An interesting couple of posts from Southfront.org this week gives us some insight as to what’s happening in international oil markets.
Demand for Russian Urals grade oil is so strong that is has been trading at a pretty steep premium to Brent Crude this month. Southfront references this report from Argus research.
This means that the Russian Urals crude is trading at a premium to the European benchmark Brent. The premium is $1.55 per barrel in North-Western Europe and $2.55 – in the Mediterranean.
Argus names competition as the reason of Urals reaching such a high price. After the United States imposed sanctions against Venezuelan oil, American refineries began to willingly buy Russian heavy oil, very similar to the one exported by the Venezuelan PDVSA. In addition, demand for Russian oil in Asia is growing.
Traditionally, Urals trades at a discount to Brent because of a lack of a unified benchmark price for it. The July Shanghai Crude Oil futures contract closed at ¥299 (or $42.30) per barrel this week, putting it at a ~$1.70 premium to Brent Crude.
Russian Urals is far closer to the Medium Sour oil the Shanghai contract represents than the Light Sweet Brent.
At the same time the Saudi Arabian plan to flood the market with oil to gain market share has failed entirely.
Despite record oil exports in April as Saudi Arabia flooded the market with oil, the value of the Kingdom’s crude exports plunged by US$12 billion from April 2019 levels as the lowest oil prices in years hit revenues.
In April, the value of Saudi Arabia’s oil exports plummeted by 65.4%, or US$12 billion (45.3 billion Saudi riyals), severely affecting the value of the total exports of the world’s top oil exporter, data from Saudi Arabia’s General Authority of Statistics showed on Thursday.
China was Saudi Arabia’s main trading partner for merchandise trade in April 2020, with Saudi exports to China valued at US$1.9 billion (7.16 billion riyals).
The Saudis flooded the market with oil after the collapse of the previous OPEC+ deal in early March, exporting a record 10.237 million barrels per day (bpd) in April 2020, up from 7.391 million bpd in March, according to data from the Joint Organisations Data Initiative (JODI).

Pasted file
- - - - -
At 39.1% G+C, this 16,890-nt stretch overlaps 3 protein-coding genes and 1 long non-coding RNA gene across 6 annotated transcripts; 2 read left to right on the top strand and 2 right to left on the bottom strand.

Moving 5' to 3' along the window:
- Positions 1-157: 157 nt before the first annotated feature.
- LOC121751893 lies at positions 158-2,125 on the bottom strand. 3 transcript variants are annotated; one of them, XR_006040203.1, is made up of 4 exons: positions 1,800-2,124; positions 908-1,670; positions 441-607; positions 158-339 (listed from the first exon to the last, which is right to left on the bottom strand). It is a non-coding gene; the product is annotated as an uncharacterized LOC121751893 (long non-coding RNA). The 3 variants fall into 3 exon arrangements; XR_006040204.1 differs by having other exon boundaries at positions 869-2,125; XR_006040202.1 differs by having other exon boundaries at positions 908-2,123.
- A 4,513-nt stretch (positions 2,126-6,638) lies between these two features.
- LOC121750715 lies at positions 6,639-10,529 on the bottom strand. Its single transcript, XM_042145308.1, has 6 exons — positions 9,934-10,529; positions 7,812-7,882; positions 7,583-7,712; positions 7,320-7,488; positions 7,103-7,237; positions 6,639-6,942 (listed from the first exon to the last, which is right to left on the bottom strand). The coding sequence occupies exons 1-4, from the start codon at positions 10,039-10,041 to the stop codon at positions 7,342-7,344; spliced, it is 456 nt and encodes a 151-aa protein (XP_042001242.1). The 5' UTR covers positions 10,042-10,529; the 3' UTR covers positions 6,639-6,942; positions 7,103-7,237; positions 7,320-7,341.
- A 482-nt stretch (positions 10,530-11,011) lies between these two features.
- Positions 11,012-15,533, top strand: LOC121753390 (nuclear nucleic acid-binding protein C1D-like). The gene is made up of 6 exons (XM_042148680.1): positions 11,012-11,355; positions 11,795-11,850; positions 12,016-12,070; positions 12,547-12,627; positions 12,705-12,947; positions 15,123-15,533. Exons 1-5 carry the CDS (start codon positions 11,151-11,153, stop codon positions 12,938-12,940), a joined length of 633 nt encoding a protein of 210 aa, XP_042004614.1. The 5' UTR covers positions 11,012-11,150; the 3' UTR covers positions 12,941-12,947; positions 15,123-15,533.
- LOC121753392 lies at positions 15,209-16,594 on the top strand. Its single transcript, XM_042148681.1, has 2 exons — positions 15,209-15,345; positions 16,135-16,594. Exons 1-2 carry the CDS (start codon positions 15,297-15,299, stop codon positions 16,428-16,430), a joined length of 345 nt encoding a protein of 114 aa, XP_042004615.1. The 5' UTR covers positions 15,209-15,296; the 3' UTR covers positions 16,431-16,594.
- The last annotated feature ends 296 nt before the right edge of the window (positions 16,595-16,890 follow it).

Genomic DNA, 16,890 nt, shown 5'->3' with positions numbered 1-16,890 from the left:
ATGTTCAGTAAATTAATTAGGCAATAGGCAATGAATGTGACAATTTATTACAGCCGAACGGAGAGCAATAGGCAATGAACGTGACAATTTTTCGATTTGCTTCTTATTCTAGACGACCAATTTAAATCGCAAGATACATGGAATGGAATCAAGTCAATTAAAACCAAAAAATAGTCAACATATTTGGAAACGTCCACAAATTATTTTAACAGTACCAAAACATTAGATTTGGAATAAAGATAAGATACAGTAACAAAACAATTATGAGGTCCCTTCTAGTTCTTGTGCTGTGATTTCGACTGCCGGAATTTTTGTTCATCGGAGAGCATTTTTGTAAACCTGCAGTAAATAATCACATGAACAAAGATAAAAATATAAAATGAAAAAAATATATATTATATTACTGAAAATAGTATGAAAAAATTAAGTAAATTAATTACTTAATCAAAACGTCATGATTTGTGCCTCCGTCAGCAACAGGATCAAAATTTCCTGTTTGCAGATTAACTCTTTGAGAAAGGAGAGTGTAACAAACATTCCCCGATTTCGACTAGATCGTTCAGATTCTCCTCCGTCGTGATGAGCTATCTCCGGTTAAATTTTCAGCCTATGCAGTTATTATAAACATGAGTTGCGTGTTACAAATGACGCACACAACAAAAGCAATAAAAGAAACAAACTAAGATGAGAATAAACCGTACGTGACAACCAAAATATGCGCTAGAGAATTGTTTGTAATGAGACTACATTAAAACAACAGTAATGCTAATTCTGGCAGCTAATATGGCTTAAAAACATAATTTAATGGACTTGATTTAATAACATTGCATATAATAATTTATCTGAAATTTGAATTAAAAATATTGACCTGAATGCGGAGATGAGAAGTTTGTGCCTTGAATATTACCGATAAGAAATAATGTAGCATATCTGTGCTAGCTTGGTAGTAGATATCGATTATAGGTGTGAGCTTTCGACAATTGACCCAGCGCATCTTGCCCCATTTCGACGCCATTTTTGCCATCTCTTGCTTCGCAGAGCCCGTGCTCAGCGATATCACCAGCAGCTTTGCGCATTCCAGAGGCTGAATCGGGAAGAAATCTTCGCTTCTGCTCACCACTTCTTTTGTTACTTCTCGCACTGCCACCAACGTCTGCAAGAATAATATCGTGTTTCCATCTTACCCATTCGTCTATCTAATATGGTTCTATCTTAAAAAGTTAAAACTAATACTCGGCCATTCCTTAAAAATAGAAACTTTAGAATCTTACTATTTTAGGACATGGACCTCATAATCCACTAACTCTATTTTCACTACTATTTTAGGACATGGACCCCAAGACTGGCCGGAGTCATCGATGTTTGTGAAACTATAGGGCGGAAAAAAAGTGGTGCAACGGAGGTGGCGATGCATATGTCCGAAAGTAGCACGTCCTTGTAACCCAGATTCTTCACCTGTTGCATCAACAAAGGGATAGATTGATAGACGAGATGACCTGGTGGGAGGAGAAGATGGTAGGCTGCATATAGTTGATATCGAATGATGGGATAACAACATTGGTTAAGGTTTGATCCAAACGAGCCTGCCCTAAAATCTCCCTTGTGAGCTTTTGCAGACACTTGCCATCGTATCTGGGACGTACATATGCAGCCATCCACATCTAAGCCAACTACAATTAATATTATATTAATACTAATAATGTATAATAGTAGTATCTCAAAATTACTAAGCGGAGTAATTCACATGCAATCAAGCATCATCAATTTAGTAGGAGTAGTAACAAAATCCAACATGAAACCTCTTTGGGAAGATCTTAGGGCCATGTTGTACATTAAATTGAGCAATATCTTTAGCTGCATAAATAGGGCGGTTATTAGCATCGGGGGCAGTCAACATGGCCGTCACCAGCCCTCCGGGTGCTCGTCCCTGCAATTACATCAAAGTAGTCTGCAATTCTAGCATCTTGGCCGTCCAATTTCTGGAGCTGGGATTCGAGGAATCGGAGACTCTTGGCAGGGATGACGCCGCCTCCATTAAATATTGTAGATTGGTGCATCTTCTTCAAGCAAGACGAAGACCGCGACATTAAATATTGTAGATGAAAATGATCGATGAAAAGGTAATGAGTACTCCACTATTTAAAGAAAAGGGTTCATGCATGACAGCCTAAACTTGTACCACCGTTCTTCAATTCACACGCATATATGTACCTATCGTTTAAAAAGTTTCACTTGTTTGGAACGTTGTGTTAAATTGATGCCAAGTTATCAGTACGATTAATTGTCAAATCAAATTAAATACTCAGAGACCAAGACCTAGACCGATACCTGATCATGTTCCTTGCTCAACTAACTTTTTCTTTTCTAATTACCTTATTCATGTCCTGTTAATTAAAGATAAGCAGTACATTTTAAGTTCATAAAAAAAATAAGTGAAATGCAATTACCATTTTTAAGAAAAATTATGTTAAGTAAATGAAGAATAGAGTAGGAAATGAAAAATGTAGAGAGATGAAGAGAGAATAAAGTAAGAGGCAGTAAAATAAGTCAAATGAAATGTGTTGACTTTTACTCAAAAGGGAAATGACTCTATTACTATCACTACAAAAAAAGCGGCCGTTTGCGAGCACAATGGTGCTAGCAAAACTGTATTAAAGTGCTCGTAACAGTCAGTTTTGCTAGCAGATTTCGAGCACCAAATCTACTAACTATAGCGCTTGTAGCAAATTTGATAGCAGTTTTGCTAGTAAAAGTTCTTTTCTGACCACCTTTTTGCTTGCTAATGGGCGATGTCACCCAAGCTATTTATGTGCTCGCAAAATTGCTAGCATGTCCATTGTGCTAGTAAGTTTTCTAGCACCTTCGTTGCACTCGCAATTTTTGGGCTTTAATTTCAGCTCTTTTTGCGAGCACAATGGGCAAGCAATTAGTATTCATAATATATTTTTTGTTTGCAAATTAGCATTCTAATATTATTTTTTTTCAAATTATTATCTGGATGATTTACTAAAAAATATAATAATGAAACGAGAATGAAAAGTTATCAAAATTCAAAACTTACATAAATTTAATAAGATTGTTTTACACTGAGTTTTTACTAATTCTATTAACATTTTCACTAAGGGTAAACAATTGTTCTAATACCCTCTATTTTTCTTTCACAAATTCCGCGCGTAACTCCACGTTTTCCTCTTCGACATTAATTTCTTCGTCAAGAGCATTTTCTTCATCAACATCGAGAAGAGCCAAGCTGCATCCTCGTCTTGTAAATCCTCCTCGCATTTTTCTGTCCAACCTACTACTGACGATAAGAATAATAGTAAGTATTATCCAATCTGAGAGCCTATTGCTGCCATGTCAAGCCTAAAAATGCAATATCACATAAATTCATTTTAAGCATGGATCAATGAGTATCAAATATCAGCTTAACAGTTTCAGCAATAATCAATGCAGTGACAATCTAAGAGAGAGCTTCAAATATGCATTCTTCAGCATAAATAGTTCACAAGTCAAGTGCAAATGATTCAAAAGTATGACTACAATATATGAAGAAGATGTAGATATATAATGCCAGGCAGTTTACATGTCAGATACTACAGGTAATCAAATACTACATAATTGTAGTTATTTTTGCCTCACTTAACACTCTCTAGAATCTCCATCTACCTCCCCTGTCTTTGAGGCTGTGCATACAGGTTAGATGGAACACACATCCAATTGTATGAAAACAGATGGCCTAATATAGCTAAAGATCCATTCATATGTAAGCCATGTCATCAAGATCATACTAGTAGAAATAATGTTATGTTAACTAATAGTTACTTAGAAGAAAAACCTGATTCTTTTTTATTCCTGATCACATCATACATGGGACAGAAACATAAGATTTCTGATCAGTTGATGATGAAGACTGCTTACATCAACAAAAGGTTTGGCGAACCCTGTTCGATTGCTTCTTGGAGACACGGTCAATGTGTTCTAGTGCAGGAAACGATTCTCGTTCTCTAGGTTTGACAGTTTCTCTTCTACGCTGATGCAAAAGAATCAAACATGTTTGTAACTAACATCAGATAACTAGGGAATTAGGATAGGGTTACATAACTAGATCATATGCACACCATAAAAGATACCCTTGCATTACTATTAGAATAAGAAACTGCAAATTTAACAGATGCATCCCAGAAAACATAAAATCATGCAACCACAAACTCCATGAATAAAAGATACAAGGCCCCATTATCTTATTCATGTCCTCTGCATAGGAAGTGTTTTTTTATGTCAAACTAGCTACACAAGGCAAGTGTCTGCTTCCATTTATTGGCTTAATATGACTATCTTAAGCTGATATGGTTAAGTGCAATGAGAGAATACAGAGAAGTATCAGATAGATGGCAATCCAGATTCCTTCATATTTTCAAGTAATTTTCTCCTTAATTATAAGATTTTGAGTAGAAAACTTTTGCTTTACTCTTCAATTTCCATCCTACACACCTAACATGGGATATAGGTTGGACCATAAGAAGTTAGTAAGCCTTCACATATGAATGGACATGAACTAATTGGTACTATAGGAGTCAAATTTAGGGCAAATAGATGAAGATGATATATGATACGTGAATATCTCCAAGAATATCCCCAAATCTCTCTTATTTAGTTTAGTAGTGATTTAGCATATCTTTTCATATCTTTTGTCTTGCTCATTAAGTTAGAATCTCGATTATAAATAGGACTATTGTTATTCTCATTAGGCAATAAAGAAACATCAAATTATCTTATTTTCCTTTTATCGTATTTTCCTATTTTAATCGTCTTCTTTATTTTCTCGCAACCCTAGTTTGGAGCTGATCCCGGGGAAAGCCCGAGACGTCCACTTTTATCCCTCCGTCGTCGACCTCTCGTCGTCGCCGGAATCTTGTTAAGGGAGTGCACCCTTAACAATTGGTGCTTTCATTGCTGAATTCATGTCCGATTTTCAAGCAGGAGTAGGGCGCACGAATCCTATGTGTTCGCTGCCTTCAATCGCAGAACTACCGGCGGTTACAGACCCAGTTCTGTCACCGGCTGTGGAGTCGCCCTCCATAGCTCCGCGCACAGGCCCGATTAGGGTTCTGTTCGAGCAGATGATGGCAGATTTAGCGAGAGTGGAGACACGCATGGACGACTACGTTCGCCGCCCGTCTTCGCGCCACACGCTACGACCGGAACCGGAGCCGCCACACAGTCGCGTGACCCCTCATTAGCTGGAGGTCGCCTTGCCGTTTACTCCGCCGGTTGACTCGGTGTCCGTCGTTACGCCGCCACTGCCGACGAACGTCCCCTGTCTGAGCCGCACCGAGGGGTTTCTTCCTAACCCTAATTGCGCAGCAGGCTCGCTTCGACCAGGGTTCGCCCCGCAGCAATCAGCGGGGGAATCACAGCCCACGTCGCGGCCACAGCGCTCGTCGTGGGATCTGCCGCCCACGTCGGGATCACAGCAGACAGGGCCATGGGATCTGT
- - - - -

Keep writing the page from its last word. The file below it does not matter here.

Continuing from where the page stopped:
They shipped out 50% more oil and revenues plunged by 65%. They practically gave the stuff away in April. They had to. With the Riyal tied to the dollar they had to undercut Russian oil which trades in freely-floated rubles.
In March and April the ruble spiked to a high of RUB81.66 per dollar and has steadily fallen since then. Today it is still trading around 5% weaker against the U.S. dollar than it was pre-crisis.
That then becomes an even bigger source of profit given that now Urals grade is trading at a premium to Brent Crude while U.S. exports continue to lag behind.
And the Saudis are now still price takers rather than price makers since they immediately had to go back and adhere to production cuts in like with the rest of OPEC+’s agreement.
This dynamic highlights a couple of interesting points:
- Russia has emerged as a more trusted partner overall than Saudi Arabia in the Eurasian oil market. Europe is willing to pay a premium for Urals because of both reliability and pricing advantages when currency fluctuations are considered.
- China is willing to be a big buyer of Saudi oil while it eschews U.S. imports in order to gain leverage over Saudi policy. As their biggest customer China will at some point dictate terms rather than be dictated to.
- Subtle shifts in the supply chain by major importers could also be a leading indicator of political unrest in the Arabian peninsula. The Saudi economy is in shambles and the Southfront report notes significant layoffs at Saudi Aramco.
I’ve been steadfast in my assessment that Russia holds all the cards in the global oil market at this point. This position will only strengthen as long as oil prices stay in this price range.
And don’t think Iran isn’t okay with this pricing regime since it thoroughly undermines the Saudis, which, in turn, exposes Israel’s soft underbelly. Iran is using the turmoil in the U.S. to, effectively, smuggle oil around the world, including to China.
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